October 09, 2013 - While describing the Sashabaw and Dixie Highway Corridors local leaders pondered how to describe Dixie.
Among the terms were "weathered," "hodge-podge," "shabby," "upgrade," "busy," "traffic" and "resurgence."
"If you look at Dixie Highway 15 years ago it doesn't look like it does today," said Dick Carlisle of Carlisle-Wortman, Independence Township's engineering and planning firm at a joint meeting of the Township Board and Planning Commission. "What we have seen here is the economy being shifted away from Dixie Highway."
The brainstorming exercise was during a Master Plan Workshop. After describing their opinions of Dixie's current state, each said what they want Dixie Highway to become in the next 10 years including "commercially successful," "attractive," "elegant," "unified" and "an entrance to the community."
Planning Commissioner Judy Tully said parts of the Dixie Highway development involved a lot of money, time and investment years ago when the township had a Downtown Development Authority.
"What you see now on Dixie was at one time considered more aesthetically pleasing," said Carlisle.
"My impression of Dixie Highway is it is run down and outdated," said Tully, adding a lot of opportunity exists there, too.
Dixie Highway and Sashabaw Road are the two main focuses of the township. The corridors face different challenges. Dixie is a more traditional area while Sashabaw boasts 200 acres yet to be developed between Clarkston and Maybee roads.
Carlisle said officials should consider improving traffic, aesthetics, identity, pedestrian access and providing a good mix of commercial and residential development in the community.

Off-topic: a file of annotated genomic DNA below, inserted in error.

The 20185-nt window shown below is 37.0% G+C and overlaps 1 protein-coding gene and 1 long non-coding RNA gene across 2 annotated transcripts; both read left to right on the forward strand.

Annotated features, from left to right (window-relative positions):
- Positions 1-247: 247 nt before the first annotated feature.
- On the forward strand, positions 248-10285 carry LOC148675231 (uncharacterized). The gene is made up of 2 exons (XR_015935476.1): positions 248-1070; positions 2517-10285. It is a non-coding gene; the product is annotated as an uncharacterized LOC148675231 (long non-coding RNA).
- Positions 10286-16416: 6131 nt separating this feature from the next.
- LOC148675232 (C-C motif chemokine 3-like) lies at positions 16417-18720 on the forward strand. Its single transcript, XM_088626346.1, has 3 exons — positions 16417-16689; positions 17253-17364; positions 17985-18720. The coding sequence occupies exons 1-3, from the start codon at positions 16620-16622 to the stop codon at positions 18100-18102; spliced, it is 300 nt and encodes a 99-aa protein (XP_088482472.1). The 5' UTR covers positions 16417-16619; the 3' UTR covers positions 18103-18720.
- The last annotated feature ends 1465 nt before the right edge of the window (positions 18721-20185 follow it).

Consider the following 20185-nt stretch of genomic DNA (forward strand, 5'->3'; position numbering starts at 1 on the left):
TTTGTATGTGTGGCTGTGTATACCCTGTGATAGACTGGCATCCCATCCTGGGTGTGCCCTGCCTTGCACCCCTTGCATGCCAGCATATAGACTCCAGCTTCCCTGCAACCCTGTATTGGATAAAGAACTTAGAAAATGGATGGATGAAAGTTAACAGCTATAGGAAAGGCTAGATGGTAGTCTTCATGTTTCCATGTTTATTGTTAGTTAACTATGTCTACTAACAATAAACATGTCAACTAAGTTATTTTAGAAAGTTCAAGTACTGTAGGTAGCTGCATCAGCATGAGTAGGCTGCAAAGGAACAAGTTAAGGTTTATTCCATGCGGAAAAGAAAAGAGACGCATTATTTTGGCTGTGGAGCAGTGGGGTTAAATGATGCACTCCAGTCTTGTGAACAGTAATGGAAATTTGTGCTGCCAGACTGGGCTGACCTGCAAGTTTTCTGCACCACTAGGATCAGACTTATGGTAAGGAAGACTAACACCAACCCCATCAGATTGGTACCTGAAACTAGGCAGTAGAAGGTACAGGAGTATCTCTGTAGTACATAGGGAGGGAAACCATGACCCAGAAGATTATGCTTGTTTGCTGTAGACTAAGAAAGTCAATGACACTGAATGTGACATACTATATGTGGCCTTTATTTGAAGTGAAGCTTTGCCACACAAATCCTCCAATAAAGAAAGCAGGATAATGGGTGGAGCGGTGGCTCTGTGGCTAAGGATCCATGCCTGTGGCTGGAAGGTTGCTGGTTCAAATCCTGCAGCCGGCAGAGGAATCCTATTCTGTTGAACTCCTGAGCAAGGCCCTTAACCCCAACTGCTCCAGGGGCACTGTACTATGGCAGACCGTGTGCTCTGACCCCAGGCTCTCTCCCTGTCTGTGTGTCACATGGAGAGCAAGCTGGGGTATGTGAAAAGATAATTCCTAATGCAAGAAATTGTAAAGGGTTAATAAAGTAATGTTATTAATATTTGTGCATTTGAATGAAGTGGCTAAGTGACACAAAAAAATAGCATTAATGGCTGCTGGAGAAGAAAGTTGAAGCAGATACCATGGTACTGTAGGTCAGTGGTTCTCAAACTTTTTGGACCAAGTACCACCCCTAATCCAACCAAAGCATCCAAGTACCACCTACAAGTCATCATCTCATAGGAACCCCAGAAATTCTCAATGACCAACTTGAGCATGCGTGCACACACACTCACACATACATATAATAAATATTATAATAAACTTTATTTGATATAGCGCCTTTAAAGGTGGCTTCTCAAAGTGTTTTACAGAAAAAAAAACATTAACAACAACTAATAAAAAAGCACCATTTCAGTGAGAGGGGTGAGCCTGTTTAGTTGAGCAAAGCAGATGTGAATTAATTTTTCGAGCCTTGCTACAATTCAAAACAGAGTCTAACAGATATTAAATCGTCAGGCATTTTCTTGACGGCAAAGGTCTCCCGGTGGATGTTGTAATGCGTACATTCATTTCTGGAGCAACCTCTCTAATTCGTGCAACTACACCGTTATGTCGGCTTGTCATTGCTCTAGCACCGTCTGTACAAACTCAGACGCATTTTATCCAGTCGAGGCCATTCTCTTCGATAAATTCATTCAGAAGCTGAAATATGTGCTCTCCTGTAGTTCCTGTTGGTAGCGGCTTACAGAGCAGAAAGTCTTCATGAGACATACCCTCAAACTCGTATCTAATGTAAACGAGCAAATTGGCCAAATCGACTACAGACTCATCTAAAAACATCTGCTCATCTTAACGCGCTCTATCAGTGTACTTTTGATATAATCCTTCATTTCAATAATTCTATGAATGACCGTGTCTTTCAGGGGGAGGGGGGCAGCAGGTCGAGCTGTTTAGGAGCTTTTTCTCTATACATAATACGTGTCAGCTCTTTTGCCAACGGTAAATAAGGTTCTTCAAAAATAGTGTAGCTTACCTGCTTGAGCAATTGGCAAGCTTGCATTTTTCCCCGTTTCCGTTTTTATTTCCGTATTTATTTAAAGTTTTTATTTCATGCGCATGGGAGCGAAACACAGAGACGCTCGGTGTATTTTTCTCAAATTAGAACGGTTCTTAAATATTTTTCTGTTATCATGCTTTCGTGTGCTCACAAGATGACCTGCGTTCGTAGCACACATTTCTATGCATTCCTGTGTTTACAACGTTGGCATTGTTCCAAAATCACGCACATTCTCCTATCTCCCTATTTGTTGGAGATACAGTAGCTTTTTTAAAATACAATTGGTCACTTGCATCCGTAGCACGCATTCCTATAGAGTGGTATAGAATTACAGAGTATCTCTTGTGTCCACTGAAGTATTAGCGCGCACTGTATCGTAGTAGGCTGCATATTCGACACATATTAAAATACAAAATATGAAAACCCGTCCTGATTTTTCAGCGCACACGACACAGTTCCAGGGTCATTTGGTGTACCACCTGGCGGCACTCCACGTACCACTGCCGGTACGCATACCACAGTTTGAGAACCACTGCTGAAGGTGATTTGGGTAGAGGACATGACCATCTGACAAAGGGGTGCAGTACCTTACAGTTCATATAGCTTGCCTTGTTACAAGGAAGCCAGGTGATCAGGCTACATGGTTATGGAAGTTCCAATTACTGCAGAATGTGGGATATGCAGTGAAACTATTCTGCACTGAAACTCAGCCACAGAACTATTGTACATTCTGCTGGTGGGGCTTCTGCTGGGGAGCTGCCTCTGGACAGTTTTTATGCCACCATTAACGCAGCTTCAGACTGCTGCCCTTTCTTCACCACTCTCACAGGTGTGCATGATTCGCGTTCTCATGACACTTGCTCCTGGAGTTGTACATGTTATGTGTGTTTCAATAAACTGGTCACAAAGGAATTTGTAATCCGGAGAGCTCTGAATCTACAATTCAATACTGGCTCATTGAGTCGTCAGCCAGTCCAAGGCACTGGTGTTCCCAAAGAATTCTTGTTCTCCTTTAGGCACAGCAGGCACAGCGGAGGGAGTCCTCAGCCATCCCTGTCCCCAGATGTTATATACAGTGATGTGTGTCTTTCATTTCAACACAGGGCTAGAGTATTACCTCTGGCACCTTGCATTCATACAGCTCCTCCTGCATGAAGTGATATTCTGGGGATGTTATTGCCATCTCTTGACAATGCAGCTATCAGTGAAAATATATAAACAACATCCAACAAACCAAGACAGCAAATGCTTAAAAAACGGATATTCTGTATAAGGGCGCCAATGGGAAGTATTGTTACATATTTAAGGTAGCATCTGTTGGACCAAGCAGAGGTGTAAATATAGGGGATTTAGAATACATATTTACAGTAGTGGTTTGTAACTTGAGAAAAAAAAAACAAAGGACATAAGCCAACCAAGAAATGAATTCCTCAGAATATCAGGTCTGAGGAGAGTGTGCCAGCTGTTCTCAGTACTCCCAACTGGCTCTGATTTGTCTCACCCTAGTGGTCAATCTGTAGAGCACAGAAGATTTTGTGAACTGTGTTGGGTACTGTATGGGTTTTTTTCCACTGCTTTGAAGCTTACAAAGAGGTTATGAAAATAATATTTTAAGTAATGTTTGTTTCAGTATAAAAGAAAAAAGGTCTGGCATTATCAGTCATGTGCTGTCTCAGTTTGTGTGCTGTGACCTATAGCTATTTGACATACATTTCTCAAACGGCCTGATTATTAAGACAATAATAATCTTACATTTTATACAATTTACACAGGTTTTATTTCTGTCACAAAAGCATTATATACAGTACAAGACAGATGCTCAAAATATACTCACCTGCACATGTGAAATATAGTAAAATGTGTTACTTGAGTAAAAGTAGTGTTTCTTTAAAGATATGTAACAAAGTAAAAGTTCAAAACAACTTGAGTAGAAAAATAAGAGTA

Both corridors need to be better connected for people like walkers and bicyclists, Carlisle said.
Pedestrians, bicyclists and sidewalks need to be better connected to businesses and recreational facilities on both Dixie and Sashabaw. Creating a more walkable community includes installing wide sidewalks, safe pedestrian crossings and safety paths, he added.
Last week, the Township Board approved adjusting the fire and safety path millages to allow more money to fund safety paths.
The adjustment was made to allocate an additional $130,000 to begin collecting more money in the fund and start working on building several safety paths.
Planning Commission Chairman Sam Morcao said Dixie Highway is not safe enough to consider how pedestrians are going to cross safely.
Improvements like quality landscape, upgraded store fronts and uniformed signage could improve the aesthetics of Dixie.
Visual standards, a visual identity to "create a look," comparable to the Sashabaw Road development will be implemented by requiring visual standards such as consistent streetscape and uniformed signage on Dixie.
Moraco said a poor economy took a toll on Dixie and resulted in a decrease of landscaping at businesses.
He added forcing business to focus on landscaping as part of revitalization and pulling permits will help improve the Dixie Highway aesthetics.
McLaren Hospital may help further that development and result in a micro population of workers, residents and visitors there.
Kittle said McLaren is working with the state legislature and the Oakland County Circuit Court after the state of Michigan Department of Community Health denied a request to transfer 200 hospital beds from Pontiac to Clarkston.
McLaren has sued the Michigan Department of Community Health over the issue, and is hoping to build a over $300 million hospital on Sashabaw and Bow Pointe roads.
Treasurer Paul Brown said he it's important to include a cultural touch to Sashabaw.
"That's the kind of thing the younger generation is going to look for," he added.
Maraco said he sees developing a cultural center with the entertainment industry will be harder do accomplish without a dense population.
Trustee Andrea Schroeder referred to the Adopt-a-Garden program in the City of the Village of Clarkston and it's success.
Carlisle said there aren't projects on the Sashabaw corridor yet but there are many possibilities for the future.